This is a continuation of my story of infant loss, from 4 years ago. If you’d like to read from the beginning, you can start with Finding Out There Is Something Wrong With My Baby.
At my last appointment with the Perinatologist, I received my amniocentesis results, which stated that my baby girl WAS NOT a Trisomy 18 or Trisomy 13 baby. This was more than a huge relief because it meant that she COULD live! Any sign of hope during this very challenging pregnancy was Godsent. The next step was for me to make an appointment with the Pediatric Cardiologist, for my baby. I didn’t even know that cardiologists saw pregnant women, for their babies.
I was nervous going into the appointment, but my little girl’s cardiologist was about the kindest doctor I have ever met! He was very sweet, patient, and explained everything he saw to me. When dealing with something so serious and tender already, it is so helpful when the doctors don’t keep you in the dark. He broke everything down into terms that I could understand. After the ultrasound, we came to the conclusion that my baby had a ventricular septal defect. This is a defect in the ventricular septum, which is the wall dividing the left and right ventricles of the heart. Of course, anything wrong with the heart can be very scary, but it sounded like this was very treatable and not the worst of our worries.
Because my baby obviously had a lot of problems, he thought she would possibly need surgery, and maybe more than one. However, the surgery wouldn’t need to happen right after birth. The doctor would keep a close eye on her after birth, and monitor her, to see if the hole would close on it’s own. If the hole needed to be repaired, then it would have to be done within the first year of life. This I could manage. One issue down and many more to go! Because ultrasound is not 100% accurate, then a lot of the deformities and problems that the doctors thought they saw in my baby, we just had to wait until she was born, to see just how severe they all were.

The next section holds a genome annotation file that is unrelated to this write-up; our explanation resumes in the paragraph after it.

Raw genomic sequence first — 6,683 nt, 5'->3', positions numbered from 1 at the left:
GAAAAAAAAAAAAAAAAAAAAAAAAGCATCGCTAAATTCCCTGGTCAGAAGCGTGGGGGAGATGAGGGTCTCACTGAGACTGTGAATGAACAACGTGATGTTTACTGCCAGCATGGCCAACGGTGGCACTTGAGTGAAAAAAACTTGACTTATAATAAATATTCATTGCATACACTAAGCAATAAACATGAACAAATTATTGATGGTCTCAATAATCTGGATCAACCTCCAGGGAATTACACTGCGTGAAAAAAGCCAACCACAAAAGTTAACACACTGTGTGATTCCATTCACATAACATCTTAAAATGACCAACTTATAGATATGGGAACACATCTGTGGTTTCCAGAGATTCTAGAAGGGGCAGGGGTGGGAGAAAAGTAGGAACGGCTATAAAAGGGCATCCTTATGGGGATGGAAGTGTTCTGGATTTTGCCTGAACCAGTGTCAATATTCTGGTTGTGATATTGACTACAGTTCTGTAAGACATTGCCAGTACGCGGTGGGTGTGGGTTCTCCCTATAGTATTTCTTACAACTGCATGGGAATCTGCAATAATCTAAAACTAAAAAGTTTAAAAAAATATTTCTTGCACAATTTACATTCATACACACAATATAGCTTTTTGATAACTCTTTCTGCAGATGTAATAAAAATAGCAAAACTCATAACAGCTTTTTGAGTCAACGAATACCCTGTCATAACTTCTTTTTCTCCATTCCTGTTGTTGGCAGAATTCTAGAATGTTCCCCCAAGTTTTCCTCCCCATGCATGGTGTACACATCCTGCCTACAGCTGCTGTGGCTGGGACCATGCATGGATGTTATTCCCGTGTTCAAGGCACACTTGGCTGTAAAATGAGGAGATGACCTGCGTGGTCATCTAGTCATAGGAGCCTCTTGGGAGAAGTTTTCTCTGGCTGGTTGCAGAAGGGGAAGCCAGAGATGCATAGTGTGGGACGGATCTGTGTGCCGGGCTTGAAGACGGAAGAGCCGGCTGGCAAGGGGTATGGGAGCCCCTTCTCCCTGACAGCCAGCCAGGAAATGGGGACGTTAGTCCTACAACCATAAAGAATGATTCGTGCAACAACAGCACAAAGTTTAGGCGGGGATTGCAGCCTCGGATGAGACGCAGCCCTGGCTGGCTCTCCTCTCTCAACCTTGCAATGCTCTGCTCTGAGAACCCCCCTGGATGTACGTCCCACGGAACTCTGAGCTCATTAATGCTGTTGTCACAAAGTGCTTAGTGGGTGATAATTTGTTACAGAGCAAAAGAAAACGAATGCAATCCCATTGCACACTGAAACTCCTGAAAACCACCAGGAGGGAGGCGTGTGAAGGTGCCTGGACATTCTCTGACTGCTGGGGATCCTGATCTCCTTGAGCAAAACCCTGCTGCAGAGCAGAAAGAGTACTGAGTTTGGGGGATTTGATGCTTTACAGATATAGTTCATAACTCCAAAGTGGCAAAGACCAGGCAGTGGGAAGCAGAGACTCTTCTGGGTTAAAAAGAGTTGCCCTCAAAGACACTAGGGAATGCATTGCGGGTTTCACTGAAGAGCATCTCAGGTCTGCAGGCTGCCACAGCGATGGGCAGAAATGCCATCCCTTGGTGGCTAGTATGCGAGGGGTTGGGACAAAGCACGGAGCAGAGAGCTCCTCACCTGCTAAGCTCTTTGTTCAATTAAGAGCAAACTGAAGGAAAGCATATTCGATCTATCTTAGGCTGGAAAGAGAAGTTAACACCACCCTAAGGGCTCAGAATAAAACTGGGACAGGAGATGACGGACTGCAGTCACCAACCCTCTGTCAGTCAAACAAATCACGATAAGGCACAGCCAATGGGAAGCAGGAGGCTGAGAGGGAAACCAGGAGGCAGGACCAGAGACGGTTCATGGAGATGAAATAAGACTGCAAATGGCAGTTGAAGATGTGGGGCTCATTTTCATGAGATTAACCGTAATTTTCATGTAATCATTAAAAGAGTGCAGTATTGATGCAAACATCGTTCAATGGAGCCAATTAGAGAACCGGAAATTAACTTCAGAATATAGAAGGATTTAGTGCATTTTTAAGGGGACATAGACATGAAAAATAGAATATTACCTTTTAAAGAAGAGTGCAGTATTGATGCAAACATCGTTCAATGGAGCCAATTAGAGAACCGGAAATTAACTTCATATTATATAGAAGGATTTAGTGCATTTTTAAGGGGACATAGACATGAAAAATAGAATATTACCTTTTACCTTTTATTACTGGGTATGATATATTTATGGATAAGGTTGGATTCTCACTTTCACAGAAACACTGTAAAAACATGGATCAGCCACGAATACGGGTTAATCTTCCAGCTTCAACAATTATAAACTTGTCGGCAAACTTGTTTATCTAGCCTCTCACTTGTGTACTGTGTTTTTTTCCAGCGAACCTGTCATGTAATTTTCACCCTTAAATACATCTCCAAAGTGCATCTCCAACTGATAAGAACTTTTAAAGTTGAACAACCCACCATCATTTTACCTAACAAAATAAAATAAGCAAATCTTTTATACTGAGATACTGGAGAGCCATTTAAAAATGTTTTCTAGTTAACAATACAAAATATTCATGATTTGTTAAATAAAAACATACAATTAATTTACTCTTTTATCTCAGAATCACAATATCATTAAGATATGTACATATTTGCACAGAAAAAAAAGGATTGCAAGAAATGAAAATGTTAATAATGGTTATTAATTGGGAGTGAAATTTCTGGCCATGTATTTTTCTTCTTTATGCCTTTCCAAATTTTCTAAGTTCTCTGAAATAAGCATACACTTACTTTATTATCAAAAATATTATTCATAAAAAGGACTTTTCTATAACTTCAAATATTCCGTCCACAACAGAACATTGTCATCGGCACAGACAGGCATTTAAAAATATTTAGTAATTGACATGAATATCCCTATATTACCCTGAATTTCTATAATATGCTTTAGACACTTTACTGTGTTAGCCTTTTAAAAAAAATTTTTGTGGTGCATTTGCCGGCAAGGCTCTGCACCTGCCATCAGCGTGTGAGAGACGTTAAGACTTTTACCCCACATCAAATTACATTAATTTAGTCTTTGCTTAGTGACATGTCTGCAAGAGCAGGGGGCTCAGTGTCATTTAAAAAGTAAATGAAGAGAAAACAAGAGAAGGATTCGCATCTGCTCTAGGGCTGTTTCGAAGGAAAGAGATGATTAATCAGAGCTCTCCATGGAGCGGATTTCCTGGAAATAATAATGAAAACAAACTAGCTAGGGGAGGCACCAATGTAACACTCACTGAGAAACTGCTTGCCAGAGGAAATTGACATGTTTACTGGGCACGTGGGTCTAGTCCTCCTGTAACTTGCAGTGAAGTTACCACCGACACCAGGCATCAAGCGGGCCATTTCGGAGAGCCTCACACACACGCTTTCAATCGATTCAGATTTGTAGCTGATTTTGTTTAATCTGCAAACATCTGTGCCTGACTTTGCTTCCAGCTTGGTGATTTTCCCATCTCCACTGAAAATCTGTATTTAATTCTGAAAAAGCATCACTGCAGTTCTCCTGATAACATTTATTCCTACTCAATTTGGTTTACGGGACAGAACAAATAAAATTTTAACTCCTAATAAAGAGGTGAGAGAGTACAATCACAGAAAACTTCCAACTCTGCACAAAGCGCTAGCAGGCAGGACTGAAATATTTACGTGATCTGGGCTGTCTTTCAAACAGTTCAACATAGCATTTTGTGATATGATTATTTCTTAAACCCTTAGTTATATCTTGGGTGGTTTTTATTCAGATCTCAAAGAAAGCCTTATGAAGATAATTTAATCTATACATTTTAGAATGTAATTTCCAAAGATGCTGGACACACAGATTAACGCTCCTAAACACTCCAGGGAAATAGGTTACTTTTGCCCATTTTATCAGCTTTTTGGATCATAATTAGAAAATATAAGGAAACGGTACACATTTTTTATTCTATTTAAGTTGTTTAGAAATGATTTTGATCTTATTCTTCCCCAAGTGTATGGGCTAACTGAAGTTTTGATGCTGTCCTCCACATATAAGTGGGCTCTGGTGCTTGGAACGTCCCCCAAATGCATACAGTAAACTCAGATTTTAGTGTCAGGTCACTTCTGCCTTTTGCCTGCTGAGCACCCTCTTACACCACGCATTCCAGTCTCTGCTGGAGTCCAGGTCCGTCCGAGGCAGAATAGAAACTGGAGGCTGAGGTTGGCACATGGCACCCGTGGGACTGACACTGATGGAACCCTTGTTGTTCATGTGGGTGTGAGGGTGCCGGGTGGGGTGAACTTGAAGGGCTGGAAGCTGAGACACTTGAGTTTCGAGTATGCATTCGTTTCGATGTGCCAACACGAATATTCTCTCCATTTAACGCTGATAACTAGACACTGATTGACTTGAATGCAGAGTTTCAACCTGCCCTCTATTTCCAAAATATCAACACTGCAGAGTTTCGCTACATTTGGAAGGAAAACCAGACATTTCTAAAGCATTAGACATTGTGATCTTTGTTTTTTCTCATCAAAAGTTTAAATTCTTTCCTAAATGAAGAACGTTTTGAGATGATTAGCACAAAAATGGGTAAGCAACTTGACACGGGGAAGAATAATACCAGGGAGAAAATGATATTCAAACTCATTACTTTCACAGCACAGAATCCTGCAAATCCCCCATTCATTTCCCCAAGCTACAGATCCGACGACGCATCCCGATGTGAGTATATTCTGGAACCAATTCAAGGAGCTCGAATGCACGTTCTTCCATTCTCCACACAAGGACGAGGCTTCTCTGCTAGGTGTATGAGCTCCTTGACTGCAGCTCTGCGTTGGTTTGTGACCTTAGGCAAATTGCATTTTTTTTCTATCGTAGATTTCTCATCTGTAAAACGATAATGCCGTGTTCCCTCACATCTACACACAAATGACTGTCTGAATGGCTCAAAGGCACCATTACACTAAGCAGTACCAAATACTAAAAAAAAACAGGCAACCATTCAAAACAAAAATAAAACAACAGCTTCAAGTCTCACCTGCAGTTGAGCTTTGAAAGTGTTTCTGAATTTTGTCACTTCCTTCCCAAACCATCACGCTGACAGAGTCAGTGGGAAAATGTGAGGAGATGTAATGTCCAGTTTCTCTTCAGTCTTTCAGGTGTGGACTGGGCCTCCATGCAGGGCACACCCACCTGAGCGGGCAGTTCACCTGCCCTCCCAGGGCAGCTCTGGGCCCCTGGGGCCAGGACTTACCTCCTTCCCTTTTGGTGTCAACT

At this point, I was scared for my baby to have to have surgery, but with all of the scares and problems that we had heard to date, this was OKAY. After a couple of weeks, I visited this wonderful Pediatric Cardiologist again, for a follow-up, and to check on my little girl. Things were about the same – we just had to wait and see how her heart handled this hole, after she was born. No specialty doctor appointments scheduled, and just had to wait. I saw the perinatologists about every two weeks, until about 26 weeks, when I went into pre-term labor. That will be my next post. Sigh…
My next post is up: An Ambulance Ride and A Week In The Hospital, On Bed Rest.